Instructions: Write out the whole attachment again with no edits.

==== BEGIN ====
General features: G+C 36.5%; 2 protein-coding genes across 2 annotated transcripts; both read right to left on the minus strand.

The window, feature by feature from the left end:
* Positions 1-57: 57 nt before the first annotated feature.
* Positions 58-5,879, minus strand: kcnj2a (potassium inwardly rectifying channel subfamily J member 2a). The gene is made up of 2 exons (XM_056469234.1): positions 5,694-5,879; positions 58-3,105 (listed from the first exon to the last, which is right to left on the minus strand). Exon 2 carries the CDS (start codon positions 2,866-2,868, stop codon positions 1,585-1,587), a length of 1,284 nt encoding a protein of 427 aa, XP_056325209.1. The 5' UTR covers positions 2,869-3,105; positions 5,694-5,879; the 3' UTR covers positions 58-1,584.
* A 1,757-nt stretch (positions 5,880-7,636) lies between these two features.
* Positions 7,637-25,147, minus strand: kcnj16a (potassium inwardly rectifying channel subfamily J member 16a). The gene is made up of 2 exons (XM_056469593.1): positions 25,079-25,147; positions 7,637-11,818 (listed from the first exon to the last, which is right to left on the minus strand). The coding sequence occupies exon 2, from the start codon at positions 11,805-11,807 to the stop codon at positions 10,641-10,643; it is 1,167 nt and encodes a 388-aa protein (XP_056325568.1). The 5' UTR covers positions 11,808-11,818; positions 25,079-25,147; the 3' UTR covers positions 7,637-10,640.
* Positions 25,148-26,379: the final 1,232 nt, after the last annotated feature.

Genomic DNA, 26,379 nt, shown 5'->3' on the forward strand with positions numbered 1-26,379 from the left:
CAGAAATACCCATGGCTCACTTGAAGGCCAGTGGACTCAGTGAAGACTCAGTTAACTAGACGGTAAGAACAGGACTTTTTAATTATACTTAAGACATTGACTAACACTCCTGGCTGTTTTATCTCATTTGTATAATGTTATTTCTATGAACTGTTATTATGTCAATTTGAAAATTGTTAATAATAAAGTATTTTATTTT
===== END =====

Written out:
General features: G+C 36.5%; 2 protein-coding genes across 2 annotated transcripts; both read right to left on the minus strand.

The window, feature by feature from the left end:
* Positions 1-57: 57 nt before the first annotated feature.
* Positions 58-5,879, minus strand: kcnj2a (potassium inwardly rectifying channel subfamily J member 2a). The gene is made up of 2 exons (XM_056469234.1): positions 5,694-5,879; positions 58-3,105 (listed from the first exon to the last, which is right to left on the minus strand). Exon 2 carries the CDS (start codon positions 2,866-2,868, stop codon positions 1,585-1,587), a length of 1,284 nt encoding a protein of 427 aa, XP_056325209.1. The 5' UTR covers positions 2,869-3,105; positions 5,694-5,879; the 3' UTR covers positions 58-1,584.
* A 1,757-nt stretch (positions 5,880-7,636) lies between these two features.
* Positions 7,637-25,147, minus strand: kcnj16a (potassium inwardly rectifying channel subfamily J member 16a). The gene is made up of 2 exons (XM_056469593.1): positions 25,079-25,147; positions 7,637-11,818 (listed from the first exon to the last, which is right to left on the minus strand). The coding sequence occupies exon 2, from the start codon at positions 11,805-11,807 to the stop codon at positions 10,641-10,643; it is 1,167 nt and encodes a 388-aa protein (XP_056325568.1). The 5' UTR covers positions 11,808-11,818; positions 25,079-25,147; the 3' UTR covers positions 7,637-10,640.
* Positions 25,148-26,379: the final 1,232 nt, after the last annotated feature.

Genomic DNA, 26,379 nt, shown 5'->3' on the forward strand with positions numbered 1-26,379 from the left:
CAGAAATACCCATGGCTCACTTGAAGGCCAGTGGACTCAGTGAAGACTCAGTTAACTAGACGGTAAGAACAGGACTTTTTAATTATACTTAAGACATTGACTAACACTCCTGGCTGTTTTATCTCATTTGTATAATGTTATTTCTATGAACTGTTATTATGTCAATTTGAAAATTGTTAATAATAAAGTATTTTATTTT